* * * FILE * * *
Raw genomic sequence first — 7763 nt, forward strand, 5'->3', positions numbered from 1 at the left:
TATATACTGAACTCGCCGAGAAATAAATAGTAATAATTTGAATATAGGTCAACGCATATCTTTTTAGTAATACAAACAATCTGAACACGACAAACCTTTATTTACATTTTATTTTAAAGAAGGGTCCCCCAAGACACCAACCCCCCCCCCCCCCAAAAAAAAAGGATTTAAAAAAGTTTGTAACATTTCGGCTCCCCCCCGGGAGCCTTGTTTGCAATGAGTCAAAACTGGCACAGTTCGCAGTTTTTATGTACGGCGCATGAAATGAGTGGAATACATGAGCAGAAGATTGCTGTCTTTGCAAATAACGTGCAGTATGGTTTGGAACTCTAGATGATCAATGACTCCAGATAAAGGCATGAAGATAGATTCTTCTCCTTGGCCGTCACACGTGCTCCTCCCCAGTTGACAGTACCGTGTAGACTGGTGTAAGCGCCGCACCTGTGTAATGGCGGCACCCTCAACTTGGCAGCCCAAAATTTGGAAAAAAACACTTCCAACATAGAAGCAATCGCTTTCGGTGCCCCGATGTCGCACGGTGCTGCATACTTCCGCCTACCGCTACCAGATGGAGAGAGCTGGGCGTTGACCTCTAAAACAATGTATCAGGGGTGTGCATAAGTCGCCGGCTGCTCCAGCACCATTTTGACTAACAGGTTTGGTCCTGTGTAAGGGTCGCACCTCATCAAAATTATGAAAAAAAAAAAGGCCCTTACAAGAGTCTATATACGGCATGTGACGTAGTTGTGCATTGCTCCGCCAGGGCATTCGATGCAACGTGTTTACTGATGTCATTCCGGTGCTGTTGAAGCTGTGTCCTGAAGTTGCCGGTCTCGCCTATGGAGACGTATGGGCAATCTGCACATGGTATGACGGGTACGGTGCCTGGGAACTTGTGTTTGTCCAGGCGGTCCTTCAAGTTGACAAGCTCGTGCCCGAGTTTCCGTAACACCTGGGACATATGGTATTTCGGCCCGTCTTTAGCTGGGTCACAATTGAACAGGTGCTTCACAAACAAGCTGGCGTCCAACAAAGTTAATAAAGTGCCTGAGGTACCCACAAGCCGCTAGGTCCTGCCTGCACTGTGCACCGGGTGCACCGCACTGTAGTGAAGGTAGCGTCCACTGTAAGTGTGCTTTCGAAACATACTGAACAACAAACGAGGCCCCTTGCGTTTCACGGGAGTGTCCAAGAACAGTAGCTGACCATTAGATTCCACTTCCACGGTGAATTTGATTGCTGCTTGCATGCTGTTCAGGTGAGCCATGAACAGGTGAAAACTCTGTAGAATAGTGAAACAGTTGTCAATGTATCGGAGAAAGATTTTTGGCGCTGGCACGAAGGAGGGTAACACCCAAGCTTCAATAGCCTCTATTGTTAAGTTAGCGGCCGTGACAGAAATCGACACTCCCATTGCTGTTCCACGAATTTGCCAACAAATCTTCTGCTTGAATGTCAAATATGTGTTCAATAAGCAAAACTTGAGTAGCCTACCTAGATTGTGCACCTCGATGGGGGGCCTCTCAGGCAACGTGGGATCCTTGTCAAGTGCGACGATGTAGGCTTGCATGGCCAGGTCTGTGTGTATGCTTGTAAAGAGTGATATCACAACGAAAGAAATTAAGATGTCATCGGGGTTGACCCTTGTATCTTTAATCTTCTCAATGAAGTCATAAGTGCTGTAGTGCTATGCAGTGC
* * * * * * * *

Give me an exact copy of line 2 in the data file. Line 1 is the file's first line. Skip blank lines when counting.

TATATACTGAACTCGCCGAGAAATAAATAGTAATAATTTGAATATAGGTCAACGCATATCTTTTTAGTAATACAAACAATCTGAACACGACAAACCTTTATTTACATTTTATTTTAAAGAAGGGTCCCCCAAGACACCAACCCCCCCCCCCCCCAAAAAAAAAGGATTTAAAAAAGTTTGTAACATTTCGGCTCCCCCCCGGGAGCCTTGTTTGCAATGAGTCAAAACTGGCACAGTTCGCAGTTTTTATGTACGGCGCATGAAATGAGTGGAATACATGAGCAGAAGATTGCTGTCTTTGCAAATAACGTGCAGTATGGTTTGGAACTCTAGATGATCAATGACTCCAGATAAAGGCATGAAGATAGATTCTTCTCCTTGGCCGTCACACGTGCTCCTCCCCAGTTGACAGTACCGTGTAGACTGGTGTAAGCGCCGCACCTGTGTAATGGCGGCACCCTCAACTTGGCAGCCCAAAATTTGGAAAAAAACACTTCCAACATAGAAGCAATCGCTTTCGGTGCCCCGATGTCGCACGGTGCTGCATACTTCCGCCTACCGCTACCAGATGGAGAGAGCTGGGCGTTGACCTCTAAAACAATGTATCAGGGGTGTGCATAAGTCGCCGGCTGCTCCAGCACCATTTTGACTAACAGGTTTGGTCCTGTGTAAGGGTCGCACCTCATCAAAATTATGAAAAAAAAAAAGGCCCTTACAAGAGTCTATATACGGCATGTGACGTAGTTGTGCATTGCTCCGCCAGGGCATTCGATGCAACGTGTTTACTGATGTCATTCCGGTGCTGTTGAAGCTGTGTCCTGAAGTTGCCGGTCTCGCCTATGGAGACGTATGGGCAATCTGCACATGGTATGACGGGTACGGTGCCTGGGAACTTGTGTTTGTCCAGGCGGTCCTTCAAGTTGACAAGCTCGTGCCCGAGTTTCCGTAACACCTGGGACATATGGTATTTCGGCCCGTCTTTAGCTGGGTCACAATTGAACAGGTGCTTCACAAACAAGCTGGCGTCCAACAAAGTTAATAAAGTGCCTGAGGTACCCACAAGCCGCTAGGTCCTGCCTGCACTGTGCACCGGGTGCACCGCACTGTAGTGAAGGTAGCGTCCACTGTAAGTGTGCTTTCGAAACATACTGAACAACAAACGAGGCCCCTTGCGTTTCACGGGAGTGTCCAAGAACAGTAGCTGACCATTAGATTCCACTTCCACGGTGAATTTGATTGCTGCTTGCATGCTGTTCAGGTGAGCCATGAACAGGTGAAAACTCTGTAGAATAGTGAAACAGTTGTCAATGTATCGGAGAAAGATTTTTGGCGCTGGCACGAAGGAGGGTAACACCCAAGCTTCAATAGCCTCTATTGTTAAGTTAGCGGCCGTGACAGAAATCGACACTCCCATTGCTGTTCCACGAATTTGCCAACAAATCTTCTGCTTGAATGTCAAATATGTGTTCAATAAGCAAAACTTGAGTAGCCTACCTAGATTGTGCACCTCGATGGGGGGCCTCTCAGGCAACGTGGGATCCTTGTCAAGTGCGACGATGTAGGCTTGCATGGCCAGGTCTGTGTGTATGCTTGTAAAGAGTGATATCACAACGAAAGAAATTAAGATGTCATCGGGGTTGACCCTTGTATCTTTAATCTTCTCAATGAAGTCATAAGTGCTGTAGTGCTATGCAGTGC